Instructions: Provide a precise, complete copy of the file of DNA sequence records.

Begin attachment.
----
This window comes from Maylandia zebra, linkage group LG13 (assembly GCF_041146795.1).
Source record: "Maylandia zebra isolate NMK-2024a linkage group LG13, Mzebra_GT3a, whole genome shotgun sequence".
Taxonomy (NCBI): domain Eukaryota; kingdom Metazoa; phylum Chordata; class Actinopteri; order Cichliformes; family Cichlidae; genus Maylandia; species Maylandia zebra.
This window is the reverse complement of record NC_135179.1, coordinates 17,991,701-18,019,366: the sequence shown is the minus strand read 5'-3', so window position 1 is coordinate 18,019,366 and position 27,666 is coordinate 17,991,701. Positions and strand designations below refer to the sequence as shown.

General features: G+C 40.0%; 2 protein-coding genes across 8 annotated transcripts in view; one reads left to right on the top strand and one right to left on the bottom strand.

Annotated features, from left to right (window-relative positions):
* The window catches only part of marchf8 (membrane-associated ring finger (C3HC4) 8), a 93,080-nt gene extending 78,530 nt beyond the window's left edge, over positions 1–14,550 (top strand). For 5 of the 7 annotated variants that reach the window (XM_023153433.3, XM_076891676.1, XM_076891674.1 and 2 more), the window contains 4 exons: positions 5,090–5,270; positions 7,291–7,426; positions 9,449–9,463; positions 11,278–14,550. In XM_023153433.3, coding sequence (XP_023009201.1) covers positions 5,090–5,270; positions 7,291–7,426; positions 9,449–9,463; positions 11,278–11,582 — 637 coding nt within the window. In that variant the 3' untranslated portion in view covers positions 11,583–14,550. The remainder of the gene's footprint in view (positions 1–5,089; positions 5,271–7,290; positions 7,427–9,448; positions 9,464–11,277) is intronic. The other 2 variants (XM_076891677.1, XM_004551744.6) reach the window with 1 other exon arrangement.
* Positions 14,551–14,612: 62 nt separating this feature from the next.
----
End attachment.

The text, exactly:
This window comes from Maylandia zebra, linkage group LG13 (assembly GCF_041146795.1).
Source record: "Maylandia zebra isolate NMK-2024a linkage group LG13, Mzebra_GT3a, whole genome shotgun sequence".
Taxonomy (NCBI): domain Eukaryota; kingdom Metazoa; phylum Chordata; class Actinopteri; order Cichliformes; family Cichlidae; genus Maylandia; species Maylandia zebra.
This window is the reverse complement of record NC_135179.1, coordinates 17,991,701-18,019,366: the sequence shown is the minus strand read 5'-3', so window position 1 is coordinate 18,019,366 and position 27,666 is coordinate 17,991,701. Positions and strand designations below refer to the sequence as shown.

General features: G+C 40.0%; 2 protein-coding genes across 8 annotated transcripts in view; one reads left to right on the top strand and one right to left on the bottom strand.

Annotated features, from left to right (window-relative positions):
* The window catches only part of marchf8 (membrane-associated ring finger (C3HC4) 8), a 93,080-nt gene extending 78,530 nt beyond the window's left edge, over positions 1–14,550 (top strand). For 5 of the 7 annotated variants that reach the window (XM_023153433.3, XM_076891676.1, XM_076891674.1 and 2 more), the window contains 4 exons: positions 5,090–5,270; positions 7,291–7,426; positions 9,449–9,463; positions 11,278–14,550. In XM_023153433.3, coding sequence (XP_023009201.1) covers positions 5,090–5,270; positions 7,291–7,426; positions 9,449–9,463; positions 11,278–11,582 — 637 coding nt within the window. In that variant the 3' untranslated portion in view covers positions 11,583–14,550. The remainder of the gene's footprint in view (positions 1–5,089; positions 5,271–7,290; positions 7,427–9,448; positions 9,464–11,277) is intronic. The other 2 variants (XM_076891677.1, XM_004551744.6) reach the window with 1 other exon arrangement.
* Positions 14,551–14,612: 62 nt separating this feature from the next.